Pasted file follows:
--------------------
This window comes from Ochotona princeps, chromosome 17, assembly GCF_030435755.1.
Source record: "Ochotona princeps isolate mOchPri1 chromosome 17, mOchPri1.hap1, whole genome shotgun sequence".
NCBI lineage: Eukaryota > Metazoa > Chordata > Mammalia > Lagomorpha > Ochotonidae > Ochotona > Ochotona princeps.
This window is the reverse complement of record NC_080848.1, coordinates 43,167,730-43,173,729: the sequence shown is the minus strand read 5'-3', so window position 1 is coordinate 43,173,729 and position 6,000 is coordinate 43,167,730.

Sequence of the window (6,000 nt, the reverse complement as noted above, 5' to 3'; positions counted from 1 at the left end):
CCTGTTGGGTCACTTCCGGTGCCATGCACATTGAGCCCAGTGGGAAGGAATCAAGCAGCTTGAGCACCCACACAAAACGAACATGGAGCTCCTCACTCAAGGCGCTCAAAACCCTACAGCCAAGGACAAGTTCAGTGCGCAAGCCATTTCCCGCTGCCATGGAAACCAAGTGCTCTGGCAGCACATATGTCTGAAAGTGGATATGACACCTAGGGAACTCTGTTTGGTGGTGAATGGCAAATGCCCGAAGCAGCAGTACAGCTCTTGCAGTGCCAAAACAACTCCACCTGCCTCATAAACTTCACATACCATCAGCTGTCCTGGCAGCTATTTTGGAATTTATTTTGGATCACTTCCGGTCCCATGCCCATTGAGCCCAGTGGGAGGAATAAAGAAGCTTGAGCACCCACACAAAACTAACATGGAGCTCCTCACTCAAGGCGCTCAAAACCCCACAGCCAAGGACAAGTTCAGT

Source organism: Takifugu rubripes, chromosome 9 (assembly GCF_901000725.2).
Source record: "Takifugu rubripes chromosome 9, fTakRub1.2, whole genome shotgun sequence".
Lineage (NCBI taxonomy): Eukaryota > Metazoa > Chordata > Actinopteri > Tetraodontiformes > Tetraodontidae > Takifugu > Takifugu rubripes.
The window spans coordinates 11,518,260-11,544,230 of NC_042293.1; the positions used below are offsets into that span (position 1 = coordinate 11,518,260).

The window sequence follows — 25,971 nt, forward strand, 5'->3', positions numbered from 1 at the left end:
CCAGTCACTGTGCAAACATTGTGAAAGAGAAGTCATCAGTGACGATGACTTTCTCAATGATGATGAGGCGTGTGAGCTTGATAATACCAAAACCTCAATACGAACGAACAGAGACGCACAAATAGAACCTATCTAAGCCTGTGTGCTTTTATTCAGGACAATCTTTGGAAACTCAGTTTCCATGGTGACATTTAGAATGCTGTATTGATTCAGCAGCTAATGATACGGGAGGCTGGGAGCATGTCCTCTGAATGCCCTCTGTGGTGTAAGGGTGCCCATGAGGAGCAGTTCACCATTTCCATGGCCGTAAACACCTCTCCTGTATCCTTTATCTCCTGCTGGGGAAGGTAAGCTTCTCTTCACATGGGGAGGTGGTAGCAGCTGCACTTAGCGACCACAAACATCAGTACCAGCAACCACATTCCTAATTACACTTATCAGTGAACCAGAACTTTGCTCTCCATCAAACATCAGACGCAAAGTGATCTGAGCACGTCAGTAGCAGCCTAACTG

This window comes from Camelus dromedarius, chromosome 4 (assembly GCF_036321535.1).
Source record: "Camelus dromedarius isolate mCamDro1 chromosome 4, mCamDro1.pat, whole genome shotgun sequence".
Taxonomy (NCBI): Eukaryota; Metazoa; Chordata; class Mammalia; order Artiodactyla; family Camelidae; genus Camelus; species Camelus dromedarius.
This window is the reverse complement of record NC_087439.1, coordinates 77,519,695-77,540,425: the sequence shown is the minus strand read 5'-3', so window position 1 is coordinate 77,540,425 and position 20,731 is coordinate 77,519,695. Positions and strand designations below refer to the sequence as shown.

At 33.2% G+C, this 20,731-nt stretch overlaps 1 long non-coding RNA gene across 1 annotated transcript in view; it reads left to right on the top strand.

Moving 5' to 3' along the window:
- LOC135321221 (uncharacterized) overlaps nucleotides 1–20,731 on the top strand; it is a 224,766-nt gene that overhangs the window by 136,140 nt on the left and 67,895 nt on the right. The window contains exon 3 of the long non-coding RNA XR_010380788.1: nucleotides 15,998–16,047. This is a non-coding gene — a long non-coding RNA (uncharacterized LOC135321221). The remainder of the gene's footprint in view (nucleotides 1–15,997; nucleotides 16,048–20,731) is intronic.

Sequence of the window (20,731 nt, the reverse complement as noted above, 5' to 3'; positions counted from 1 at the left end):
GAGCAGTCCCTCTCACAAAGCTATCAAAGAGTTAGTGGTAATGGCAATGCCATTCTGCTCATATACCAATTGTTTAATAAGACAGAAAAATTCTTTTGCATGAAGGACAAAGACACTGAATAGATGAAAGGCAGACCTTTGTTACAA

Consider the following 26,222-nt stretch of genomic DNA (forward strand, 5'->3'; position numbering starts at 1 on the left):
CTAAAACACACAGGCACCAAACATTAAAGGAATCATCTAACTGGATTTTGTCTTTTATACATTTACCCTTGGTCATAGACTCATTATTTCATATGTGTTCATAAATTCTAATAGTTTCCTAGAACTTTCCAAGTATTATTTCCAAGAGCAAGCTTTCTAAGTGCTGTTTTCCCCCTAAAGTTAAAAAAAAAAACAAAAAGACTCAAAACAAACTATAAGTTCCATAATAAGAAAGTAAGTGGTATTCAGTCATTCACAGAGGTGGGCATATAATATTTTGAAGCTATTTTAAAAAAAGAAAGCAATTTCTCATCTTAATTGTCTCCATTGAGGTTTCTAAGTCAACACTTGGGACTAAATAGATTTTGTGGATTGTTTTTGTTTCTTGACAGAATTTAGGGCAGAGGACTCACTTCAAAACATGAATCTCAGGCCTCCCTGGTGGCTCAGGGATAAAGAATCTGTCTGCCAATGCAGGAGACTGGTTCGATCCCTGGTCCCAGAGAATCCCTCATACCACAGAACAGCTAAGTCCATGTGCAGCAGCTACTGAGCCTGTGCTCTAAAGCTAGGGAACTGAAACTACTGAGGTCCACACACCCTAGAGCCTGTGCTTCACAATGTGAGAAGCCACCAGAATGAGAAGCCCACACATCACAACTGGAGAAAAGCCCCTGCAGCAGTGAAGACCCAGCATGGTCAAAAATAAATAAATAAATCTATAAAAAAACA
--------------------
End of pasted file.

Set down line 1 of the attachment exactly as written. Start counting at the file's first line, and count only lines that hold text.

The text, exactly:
This window comes from Ochotona princeps, chromosome 17, assembly GCF_030435755.1.